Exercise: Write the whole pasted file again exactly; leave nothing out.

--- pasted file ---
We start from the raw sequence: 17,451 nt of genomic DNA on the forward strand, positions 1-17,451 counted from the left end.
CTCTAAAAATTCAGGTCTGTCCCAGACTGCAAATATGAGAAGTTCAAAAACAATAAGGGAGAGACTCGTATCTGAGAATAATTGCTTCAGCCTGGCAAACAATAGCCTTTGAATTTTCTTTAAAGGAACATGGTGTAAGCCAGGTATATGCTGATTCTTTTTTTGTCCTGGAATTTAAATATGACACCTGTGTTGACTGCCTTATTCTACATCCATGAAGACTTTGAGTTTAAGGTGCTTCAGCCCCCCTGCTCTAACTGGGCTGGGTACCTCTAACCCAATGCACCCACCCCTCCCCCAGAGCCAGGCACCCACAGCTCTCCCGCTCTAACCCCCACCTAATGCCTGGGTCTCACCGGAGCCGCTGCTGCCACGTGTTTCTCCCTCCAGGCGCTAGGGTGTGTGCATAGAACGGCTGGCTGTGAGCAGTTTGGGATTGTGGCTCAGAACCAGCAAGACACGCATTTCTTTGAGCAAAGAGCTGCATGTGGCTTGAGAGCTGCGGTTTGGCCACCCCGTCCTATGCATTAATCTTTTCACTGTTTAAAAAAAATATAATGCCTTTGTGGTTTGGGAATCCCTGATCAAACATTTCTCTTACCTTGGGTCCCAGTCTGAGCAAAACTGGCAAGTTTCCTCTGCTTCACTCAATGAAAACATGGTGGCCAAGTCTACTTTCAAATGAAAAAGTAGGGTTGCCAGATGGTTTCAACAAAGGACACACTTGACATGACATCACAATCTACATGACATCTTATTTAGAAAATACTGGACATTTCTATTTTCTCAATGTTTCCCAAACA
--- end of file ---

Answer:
We start from the raw sequence: 17,451 nt of genomic DNA on the forward strand, positions 1-17,451 counted from the left end.
CTCTAAAAATTCAGGTCTGTCCCAGACTGCAAATATGAGAAGTTCAAAAACAATAAGGGAGAGACTCGTATCTGAGAATAATTGCTTCAGCCTGGCAAACAATAGCCTTTGAATTTTCTTTAAAGGAACATGGTGTAAGCCAGGTATATGCTGATTCTTTTTTTGTCCTGGAATTTAAATATGACACCTGTGTTGACTGCCTTATTCTACATCCATGAAGACTTTGAGTTTAAGGTGCTTCAGCCCCCCTGCTCTAACTGGGCTGGGTACCTCTAACCCAATGCACCCACCCCTCCCCCAGAGCCAGGCACCCACAGCTCTCCCGCTCTAACCCCCACCTAATGCCTGGGTCTCACCGGAGCCGCTGCTGCCACGTGTTTCTCCCTCCAGGCGCTAGGGTGTGTGCATAGAACGGCTGGCTGTGAGCAGTTTGGGATTGTGGCTCAGAACCAGCAAGACACGCATTTCTTTGAGCAAAGAGCTGCATGTGGCTTGAGAGCTGCGGTTTGGCCACCCCGTCCTATGCATTAATCTTTTCACTGTTTAAAAAAAATATAATGCCTTTGTGGTTTGGGAATCCCTGATCAAACATTTCTCTTACCTTGGGTCCCAGTCTGAGCAAAACTGGCAAGTTTCCTCTGCTTCACTCAATGAAAACATGGTGGCCAAGTCTACTTTCAAATGAAAAAGTAGGGTTGCCAGATGGTTTCAACAAAGGACACACTTGACATGACATCACAATCTACATGACATCTTATTTAGAAAATACTGGACATTTCTATTTTCTCAATGTTTCCCAAACA